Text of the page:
Mosul Gate

Alternative Names

Bahdinan Gate, Western Gate


ca. 1233–1259 AD

MMM Documentation Dates
Fall 2013; Spring 2018; Fall 2019
Site Type
City Gates and Fortifications
Commemorative Monuments
Duhok Governorate

    General Views of the Ascent

    Gate Interior/View of Gate and Staircase from within the Citadel

    Pathway to the Citadel (Stone Staircase)

    Gate Interior/View of Gate and Staircase from within the Citadel

    Citadel Exterior and Surrounding Landscape Viewed from the Vicinity of the Mosul Gate

    The Mosul Gate, also known as the Bahdinan Gate, is one of the two monumental portals that historically provided access to the citadel of Amadiya/Amedi (the other is no longer extant). Situated at the southwestern end of the city’s soaring fortification walls, it is approached by an ancient stone staircase whose final stretch runs directly alongside the western cliff face and its three Parthian-era rock reliefs (see the panorama; see the photogrammetric reconstruction). The gate was built in the 13th century AD, at the close of the reign of the Zengid dynasty.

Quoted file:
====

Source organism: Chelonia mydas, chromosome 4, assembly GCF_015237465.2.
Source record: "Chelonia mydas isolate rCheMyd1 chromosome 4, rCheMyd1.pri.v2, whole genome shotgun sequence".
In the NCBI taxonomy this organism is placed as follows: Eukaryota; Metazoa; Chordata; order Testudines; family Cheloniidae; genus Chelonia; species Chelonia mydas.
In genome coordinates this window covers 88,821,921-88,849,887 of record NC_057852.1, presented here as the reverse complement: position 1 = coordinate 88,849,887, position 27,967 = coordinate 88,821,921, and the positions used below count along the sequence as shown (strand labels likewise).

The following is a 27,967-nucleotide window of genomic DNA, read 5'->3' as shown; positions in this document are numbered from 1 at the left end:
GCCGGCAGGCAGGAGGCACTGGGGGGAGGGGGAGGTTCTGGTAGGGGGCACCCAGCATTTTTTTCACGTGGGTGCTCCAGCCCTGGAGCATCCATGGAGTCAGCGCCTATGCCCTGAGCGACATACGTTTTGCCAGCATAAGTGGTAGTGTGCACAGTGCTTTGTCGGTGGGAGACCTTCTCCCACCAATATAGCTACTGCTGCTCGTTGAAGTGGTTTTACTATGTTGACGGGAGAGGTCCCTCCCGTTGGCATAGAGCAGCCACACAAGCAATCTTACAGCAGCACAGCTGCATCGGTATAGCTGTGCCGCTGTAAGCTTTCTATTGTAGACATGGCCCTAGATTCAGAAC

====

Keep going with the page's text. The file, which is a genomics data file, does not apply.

The Mosul Gate was constructed at the southwestern end of the Amadiya/Amedi citadel. Integrated into the citadel fortifications that were rebuilt during the Zengid dynasty, the gate itself was erected during the reign of the breakaway ruler Badr ad-Din Lu’lu’ (r. 1225-1259 AD) and is dated on the basis of the original Arabic inscription of its outer frame. 

    The gateway is approached by a stone staircase built in antiquity. The final stretch of this staircase runs south along the citadel’s western cliff—passing by the three Parthian-era reliefs—and thus the facade of the gateway is oriented to the north (see the plan). The portal was constructed of fine ashlar masonry, with subsidiary parts of the structure built of more roughly hewn stone. Until fairly recent times, the portal was fitted with a wooden and iron door; beyond the portal, the gatehouse structure is formed into a corridor, originally vaulted, covering the southward continuation of the staircase (see the panorama). To the west of the corridor are two small chambers set in a rounded bay, built precipitously over a natural bastion of the cliff. At the southern end of the corridor, the staircase turns east and opens into the city (see the panorama).

    The gate was critically damaged due to a sudden collapse at the end of the 1960s. Some of the blocks along the left side of the portal were spared from the destruction, preserving the original masonry. The remainder of the structure, up to the rounded bay to the west, was reconstructed in the 1980s with errors in the placement of blocks. However, travelers’ drawings and photographs provide a record of its appearance before the collapse, during the late 19th and early 20th centuries (see Walter Bachmann’s 1911 photograph).1 The gate was documented by the MMM team during several visits between 2013–2019, prior to the initiation of a project to stabilize the structure and to reconstruct the relief carving according to its original positioning of the sculpted blocks.